Gambler’ Najib will ‘break the bank’
The language Prime Minister Najib Tun Razak used when presenting the budget was the kind often used by gamblers.
There is always this funfair atmosphere surrounding the presentation of our national budget.
Everyone thumps the table upon hearing this group will receive a one-off payment, that group another lump sum payment.
The loudest response of course came when Prime Minister Najib Tun Razak, who is also Finance Minister, announced that the allowances of all Members of Parliament would also be revised.
A budget is a solemn document. It’s an account of how much this country earned as revenue, its sources and the proposals to commit that income.
It’s both a revelation and reflection of an exercise in financial management and discipline. Those are the things we must direct our attention to.
Biggest deficit in history
For example, everyone clapped when Najib, said: “This year’s budget is a lower proportion of our GDP (Gross Domestic Product).”
Yes, but isn’t our GDP this year bigger than last year’s?
Look at the absolute figure too. It’s still a deficit, suggesting perhaps financial indiscipline and, even worse, unjustifiable leakages.
Have the leakages been dealt with?
The budget is humongous – RM232.8 billion which is a lot of money, especially with a 9.4 percent rise in expenditure.
Despite the country’s deficit being reduced to 4.7 percent from 5.4 percent of GDP, the fact remains that in terms of absolute amount, it would be the biggest deficit in Malaysian history.
Hear this – “biggest deficit” in Malaysian history!
While our finance minister is confident that Malaysia will do a five to six percent growth rate, the rest of the world will grow from a negative figure to maybe three percent at the maximum.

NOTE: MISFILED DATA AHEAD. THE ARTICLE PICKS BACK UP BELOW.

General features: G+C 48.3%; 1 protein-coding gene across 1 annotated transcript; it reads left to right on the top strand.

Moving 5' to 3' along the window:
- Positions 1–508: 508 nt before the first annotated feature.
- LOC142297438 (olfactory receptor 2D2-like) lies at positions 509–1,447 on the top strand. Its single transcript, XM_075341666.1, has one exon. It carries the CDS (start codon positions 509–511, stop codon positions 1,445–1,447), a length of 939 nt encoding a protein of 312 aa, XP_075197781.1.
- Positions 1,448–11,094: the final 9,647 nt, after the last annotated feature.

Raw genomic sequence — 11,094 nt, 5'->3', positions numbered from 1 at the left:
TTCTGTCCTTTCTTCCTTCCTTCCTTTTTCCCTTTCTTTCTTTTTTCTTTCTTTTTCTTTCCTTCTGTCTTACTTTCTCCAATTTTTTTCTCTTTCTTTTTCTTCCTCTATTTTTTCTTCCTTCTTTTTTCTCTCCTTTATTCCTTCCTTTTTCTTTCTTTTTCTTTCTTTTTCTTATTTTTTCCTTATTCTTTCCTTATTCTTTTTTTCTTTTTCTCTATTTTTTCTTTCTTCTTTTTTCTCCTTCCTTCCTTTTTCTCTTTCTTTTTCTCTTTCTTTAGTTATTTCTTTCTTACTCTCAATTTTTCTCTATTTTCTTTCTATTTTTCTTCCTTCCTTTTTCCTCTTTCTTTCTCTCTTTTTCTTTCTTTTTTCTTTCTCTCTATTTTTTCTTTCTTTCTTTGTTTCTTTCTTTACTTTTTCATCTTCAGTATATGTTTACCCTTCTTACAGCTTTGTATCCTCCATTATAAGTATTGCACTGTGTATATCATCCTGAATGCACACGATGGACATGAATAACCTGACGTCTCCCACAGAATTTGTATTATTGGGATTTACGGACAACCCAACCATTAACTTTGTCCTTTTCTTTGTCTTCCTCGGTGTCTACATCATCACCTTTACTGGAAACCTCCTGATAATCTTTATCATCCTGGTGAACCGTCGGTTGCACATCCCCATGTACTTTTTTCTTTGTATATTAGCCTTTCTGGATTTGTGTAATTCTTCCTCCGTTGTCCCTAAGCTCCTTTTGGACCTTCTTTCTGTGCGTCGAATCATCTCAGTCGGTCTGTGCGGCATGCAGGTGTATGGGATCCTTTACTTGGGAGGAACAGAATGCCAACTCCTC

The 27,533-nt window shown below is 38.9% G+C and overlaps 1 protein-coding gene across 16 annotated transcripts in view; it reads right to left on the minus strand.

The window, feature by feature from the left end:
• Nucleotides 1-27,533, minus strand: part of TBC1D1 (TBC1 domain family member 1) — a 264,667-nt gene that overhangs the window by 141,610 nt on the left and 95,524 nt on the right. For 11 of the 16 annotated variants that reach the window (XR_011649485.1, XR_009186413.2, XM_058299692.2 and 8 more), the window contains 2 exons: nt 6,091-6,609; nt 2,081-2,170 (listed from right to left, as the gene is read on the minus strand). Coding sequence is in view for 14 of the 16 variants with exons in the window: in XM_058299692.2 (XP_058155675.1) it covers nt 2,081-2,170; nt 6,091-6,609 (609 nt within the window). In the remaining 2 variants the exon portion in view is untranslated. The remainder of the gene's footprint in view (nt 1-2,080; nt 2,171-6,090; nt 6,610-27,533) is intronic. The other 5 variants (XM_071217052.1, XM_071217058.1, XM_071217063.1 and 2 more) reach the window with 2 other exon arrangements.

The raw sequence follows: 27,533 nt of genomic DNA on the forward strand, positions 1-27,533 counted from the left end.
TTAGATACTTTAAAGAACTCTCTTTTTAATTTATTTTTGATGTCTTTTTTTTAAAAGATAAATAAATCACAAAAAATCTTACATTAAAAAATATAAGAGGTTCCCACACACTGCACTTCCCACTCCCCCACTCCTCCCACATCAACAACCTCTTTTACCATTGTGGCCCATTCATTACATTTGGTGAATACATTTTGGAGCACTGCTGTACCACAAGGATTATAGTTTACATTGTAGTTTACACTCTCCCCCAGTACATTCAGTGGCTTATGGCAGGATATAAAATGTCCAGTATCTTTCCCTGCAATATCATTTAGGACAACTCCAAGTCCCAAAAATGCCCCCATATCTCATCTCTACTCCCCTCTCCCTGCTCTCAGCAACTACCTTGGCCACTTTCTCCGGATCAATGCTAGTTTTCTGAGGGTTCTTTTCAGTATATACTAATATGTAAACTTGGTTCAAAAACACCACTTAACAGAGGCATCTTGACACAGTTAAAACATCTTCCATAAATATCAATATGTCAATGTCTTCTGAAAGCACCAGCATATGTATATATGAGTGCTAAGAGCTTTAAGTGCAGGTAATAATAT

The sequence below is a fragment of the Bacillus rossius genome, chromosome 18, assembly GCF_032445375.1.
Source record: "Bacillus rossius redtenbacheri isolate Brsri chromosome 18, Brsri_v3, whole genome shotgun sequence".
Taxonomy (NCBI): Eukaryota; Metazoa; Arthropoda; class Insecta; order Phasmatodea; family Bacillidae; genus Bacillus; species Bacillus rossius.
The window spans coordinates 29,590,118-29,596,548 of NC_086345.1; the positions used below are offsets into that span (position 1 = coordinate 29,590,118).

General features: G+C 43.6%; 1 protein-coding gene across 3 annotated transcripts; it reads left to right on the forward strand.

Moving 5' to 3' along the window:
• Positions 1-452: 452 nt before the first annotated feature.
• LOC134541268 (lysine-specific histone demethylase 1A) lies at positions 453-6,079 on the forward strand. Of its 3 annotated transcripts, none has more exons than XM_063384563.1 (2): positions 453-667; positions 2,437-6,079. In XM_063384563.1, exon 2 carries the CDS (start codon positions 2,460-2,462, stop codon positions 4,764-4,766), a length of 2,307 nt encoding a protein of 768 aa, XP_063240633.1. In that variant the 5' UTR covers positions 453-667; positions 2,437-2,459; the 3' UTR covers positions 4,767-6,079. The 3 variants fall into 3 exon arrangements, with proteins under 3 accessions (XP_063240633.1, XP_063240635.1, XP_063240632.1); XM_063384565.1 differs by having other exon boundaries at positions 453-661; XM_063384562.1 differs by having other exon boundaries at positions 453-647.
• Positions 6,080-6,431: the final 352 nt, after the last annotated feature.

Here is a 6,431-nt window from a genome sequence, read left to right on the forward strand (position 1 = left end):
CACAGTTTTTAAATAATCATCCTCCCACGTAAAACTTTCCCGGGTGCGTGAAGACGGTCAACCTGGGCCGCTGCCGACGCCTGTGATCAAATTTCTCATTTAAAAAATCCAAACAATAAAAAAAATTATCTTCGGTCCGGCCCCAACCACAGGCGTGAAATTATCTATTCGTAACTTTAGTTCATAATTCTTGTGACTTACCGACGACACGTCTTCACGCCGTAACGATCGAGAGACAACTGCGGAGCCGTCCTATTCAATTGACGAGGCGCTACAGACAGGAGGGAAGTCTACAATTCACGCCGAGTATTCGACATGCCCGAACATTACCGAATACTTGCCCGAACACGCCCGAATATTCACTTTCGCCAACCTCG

So is the finance minister’s five to six percent growth rate realistic and achievable? Or is he pulling wool over our eyes?
Language of a gambler
I would usually refrain from giving a spontaneous response; I would rather prefer giving further analysis of the budget.
People can easily be overwhelmed by the feel-good nature of an election budget.
Did I say an election budget?
That’s what it is really despite the Deputy Prime Minister Muhyiddin Yassin’s usual dour rejection of suggestions that it is. But nowadays not many people take the DPM seriously.
Nowadays people are easily charmed by the form by which the budget is presented.
Hence, people will comment on the language used by Najib, the way he presented it and so forth.
The language used is the language of a gambler.
No money, but let’s spend. Hence, his minders leaked information that this is “a break the bank” budget, a language more suited to the roulette table.
The house doesn’t have sufficient funds to cover the value of the chips on the table. Yet it lets people win to encourage more to play at the table.
Because in most cases the house eventually wins, so the PM’s minders reasoned, the law will also operate on Budget 2012.
So Najib must gamble and spend. He is creating the illusion that voters can win by getting money now, while the house is depleting itself. But in the end the house usually wins.
The writer is a former Umno state assemblyman and a FMT columnist.